Finally, methylprednisolone acetate should not be applied by other routes such as:

  • Intrathecal (within the nervous system).
  • Intravenous.

Adverse effects of methylprednisolone acetate

The secondary reactions of corticosteroids are multiple and very varied. Therefore, someone who is being treated with this type of medication should be under the supervision of a professional.

Possible side effects of methylprednisolone acetate include:

  • Headaches and dizziness.
  • Ulcers and gastrointestinal bleeding.
  • Hepatic disorders, pancreatitis.
  • Septic arthritis.
  • Hypertension.
  • Increased glucose levels and decompensation in people with diabetes.
  • Electrolyte alteration: sodium, potassium.
  • Menstrual irregularities.
  • Achilles tendon rupture or muscle weakness.
  • The fragile skin and slow healing.

Other more severe side effects of methylprednisolone acetate injection and, therefore, should be reported immediately to a doctor are:

  • Seizures
  • Vision problems.
  • Rashes, hives, or abnormal spots.
  • Confusion.
  • Difficulty breathing or swallowing.
  • Numbness, burning or tingling in the body such as the face, arms, legs, or hands.
  • Sudden weight gain
  • Inflammation in any part of the body such as eyes, throat, hands, feet, ankles …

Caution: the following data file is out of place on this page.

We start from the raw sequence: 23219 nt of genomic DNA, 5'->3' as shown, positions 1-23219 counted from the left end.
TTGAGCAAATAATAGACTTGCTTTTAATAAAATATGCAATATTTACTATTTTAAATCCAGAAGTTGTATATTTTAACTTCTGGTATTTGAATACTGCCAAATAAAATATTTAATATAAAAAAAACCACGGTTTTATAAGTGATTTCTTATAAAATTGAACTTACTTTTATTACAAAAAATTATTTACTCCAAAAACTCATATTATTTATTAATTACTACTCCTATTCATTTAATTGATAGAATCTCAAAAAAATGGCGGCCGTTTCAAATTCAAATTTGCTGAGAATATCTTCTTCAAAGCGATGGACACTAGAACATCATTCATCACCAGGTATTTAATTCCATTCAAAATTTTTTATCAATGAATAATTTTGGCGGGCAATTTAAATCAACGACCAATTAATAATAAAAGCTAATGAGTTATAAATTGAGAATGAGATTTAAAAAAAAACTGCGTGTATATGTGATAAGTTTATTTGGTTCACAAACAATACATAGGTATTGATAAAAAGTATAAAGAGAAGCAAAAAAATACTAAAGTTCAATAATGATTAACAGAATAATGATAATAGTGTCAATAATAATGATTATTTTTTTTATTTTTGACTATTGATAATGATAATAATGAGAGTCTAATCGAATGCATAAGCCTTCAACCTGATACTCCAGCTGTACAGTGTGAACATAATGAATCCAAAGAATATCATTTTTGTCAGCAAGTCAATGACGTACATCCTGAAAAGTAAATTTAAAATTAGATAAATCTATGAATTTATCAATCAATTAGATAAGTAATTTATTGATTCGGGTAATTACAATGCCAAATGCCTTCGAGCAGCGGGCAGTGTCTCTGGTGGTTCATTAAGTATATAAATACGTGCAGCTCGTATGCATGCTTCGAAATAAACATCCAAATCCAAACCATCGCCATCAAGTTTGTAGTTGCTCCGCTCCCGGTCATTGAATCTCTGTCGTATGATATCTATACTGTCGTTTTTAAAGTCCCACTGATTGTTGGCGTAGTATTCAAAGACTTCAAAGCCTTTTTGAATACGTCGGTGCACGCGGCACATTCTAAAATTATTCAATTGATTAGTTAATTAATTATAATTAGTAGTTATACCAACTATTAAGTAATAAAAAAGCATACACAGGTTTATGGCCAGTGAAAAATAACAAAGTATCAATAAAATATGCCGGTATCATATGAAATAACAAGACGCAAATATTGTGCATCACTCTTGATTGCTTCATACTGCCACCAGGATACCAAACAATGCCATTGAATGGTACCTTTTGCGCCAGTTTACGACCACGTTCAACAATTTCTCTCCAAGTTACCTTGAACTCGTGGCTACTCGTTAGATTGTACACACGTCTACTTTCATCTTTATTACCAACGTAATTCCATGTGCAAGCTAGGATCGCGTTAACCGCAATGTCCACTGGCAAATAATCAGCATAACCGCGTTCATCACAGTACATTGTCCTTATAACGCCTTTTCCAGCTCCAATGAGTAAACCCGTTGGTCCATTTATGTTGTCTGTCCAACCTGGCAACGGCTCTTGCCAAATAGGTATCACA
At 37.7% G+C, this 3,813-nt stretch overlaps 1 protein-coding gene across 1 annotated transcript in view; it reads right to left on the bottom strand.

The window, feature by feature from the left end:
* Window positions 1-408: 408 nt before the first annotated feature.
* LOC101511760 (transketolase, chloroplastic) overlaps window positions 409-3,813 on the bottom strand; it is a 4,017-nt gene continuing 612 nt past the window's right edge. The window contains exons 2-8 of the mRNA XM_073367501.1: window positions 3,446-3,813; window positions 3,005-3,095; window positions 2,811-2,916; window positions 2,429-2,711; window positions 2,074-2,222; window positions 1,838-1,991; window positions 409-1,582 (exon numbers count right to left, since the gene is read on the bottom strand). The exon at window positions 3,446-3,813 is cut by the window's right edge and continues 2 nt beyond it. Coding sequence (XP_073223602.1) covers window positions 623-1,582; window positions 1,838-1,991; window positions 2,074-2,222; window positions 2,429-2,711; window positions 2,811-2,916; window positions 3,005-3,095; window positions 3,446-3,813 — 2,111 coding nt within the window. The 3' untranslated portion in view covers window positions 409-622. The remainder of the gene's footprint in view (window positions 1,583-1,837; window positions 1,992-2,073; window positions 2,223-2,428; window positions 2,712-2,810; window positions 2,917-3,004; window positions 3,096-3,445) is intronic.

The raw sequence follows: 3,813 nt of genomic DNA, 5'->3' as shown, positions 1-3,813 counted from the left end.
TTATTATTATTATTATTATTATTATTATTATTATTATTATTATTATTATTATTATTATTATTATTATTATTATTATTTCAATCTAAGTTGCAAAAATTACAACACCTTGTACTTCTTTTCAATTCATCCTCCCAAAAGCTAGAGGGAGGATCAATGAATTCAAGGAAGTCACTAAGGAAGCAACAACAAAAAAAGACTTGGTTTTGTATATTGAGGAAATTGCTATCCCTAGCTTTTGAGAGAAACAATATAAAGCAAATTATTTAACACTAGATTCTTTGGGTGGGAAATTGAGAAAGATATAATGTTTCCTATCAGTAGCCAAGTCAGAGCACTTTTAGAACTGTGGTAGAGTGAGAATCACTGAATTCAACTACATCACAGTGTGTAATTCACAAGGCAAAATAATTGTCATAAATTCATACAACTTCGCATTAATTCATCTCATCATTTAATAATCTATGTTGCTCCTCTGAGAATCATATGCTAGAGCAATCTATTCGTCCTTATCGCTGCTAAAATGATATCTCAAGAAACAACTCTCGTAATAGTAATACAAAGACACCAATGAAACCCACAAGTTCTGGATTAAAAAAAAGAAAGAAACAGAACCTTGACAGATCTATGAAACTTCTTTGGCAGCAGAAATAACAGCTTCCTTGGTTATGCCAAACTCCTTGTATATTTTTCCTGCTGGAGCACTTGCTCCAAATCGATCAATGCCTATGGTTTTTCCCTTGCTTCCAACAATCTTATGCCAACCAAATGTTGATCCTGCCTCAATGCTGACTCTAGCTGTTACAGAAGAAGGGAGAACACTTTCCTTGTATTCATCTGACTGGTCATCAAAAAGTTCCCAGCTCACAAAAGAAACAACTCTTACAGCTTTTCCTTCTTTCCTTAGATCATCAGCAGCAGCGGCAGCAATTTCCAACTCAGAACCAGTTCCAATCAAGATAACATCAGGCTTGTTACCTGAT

• It can cause cataracts or glaucoma.

The prolonged use of corticosteroids entering the systemic route is circulating in the body can lead to the person suffering from what is known as Cushing, a syndrome caused by high cortisol levels in the body.

Methylprednisolone injection can affect growth in children. If the child is being treated with methylprednisolone, the doctor will consider and carefully monitor this risk.

It is also essential to know that this type of medication can affect the ability to drive vehicles before the appearance of some adverse effects such as vision problems, dizziness, or headache. Therefore, attention should be paid if these symptoms appear so as not to risk driving.

Who should be careful with the use of methylprednisolone acetate

This type of medication and corticosteroids, in general, should be avoided in:

  • Pregnancies or lactation periods.
  • Kids.
  • People with high blood pressure.
  • Diabetics
  • People with infectious diseases that are not controlled.
  • Herpes patients.
  • Glaucoma patients.
  • People with clotting problems.
  • Patients with low defenses.

Of course, under medical indication and strict surveillance, these contraindications of methylprednisolone acetate are relative: in each case, it is different and, many times, it is more important to reduce inflammation or solve a specific problem with corticosteroids, even if you suffer from another disease.

But since methylprednisolone acetate lasts so long in the body, another type of presentation is preferable that can be injectable but not of such a prolonged duration in the tissues; thus, the desired effect can be ensured adverse reactions will not be long.

It is advisable to consult all the doubts with a trusted doctor and trust his indications. He will inform you of the risks and have the best solution for your situation, which he will follow up on.

This article is merely informative. At FastlyHeal .com, we do not have the power to prescribe medical treatments or make any diagnosis. We invite you to see a doctor if you present any type of condition or discomfort.

If you want to read more articles similar to What methylprednisolone acetate is for, we recommend that you enter our category of Medication and medical tests.